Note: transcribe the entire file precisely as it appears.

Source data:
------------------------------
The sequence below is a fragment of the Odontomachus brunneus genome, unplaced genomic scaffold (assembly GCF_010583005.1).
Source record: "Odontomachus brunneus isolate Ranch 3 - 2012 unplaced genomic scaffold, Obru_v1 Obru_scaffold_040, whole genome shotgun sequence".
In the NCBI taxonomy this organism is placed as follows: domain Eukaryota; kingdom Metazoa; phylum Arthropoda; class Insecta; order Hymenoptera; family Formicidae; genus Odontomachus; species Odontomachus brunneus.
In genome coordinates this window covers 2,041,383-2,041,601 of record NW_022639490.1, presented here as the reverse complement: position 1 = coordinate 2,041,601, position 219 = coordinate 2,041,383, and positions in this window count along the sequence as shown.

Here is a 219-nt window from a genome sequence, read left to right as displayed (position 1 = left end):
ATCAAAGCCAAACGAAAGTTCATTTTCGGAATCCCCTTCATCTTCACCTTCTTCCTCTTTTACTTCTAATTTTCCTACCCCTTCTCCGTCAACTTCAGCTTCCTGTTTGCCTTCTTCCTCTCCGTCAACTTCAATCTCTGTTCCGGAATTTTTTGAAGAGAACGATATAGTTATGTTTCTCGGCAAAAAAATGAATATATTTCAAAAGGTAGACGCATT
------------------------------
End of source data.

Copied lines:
The sequence below is a fragment of the Odontomachus brunneus genome, unplaced genomic scaffold (assembly GCF_010583005.1).
Source record: "Odontomachus brunneus isolate Ranch 3 - 2012 unplaced genomic scaffold, Obru_v1 Obru_scaffold_040, whole genome shotgun sequence".
In the NCBI taxonomy this organism is placed as follows: domain Eukaryota; kingdom Metazoa; phylum Arthropoda; class Insecta; order Hymenoptera; family Formicidae; genus Odontomachus; species Odontomachus brunneus.
In genome coordinates this window covers 2,041,383-2,041,601 of record NW_022639490.1, presented here as the reverse complement: position 1 = coordinate 2,041,601, position 219 = coordinate 2,041,383, and positions in this window count along the sequence as shown.

Here is a 219-nt window from a genome sequence, read left to right as displayed (position 1 = left end):
ATCAAAGCCAAACGAAAGTTCATTTTCGGAATCCCCTTCATCTTCACCTTCTTCCTCTTTTACTTCTAATTTTCCTACCCCTTCTCCGTCAACTTCAGCTTCCTGTTTGCCTTCTTCCTCTCCGTCAACTTCAATCTCTGTTCCGGAATTTTTTGAAGAGAACGATATAGTTATGTTTCTCGGCAAAAAAATGAATATATTTCAAAAGGTAGACGCATT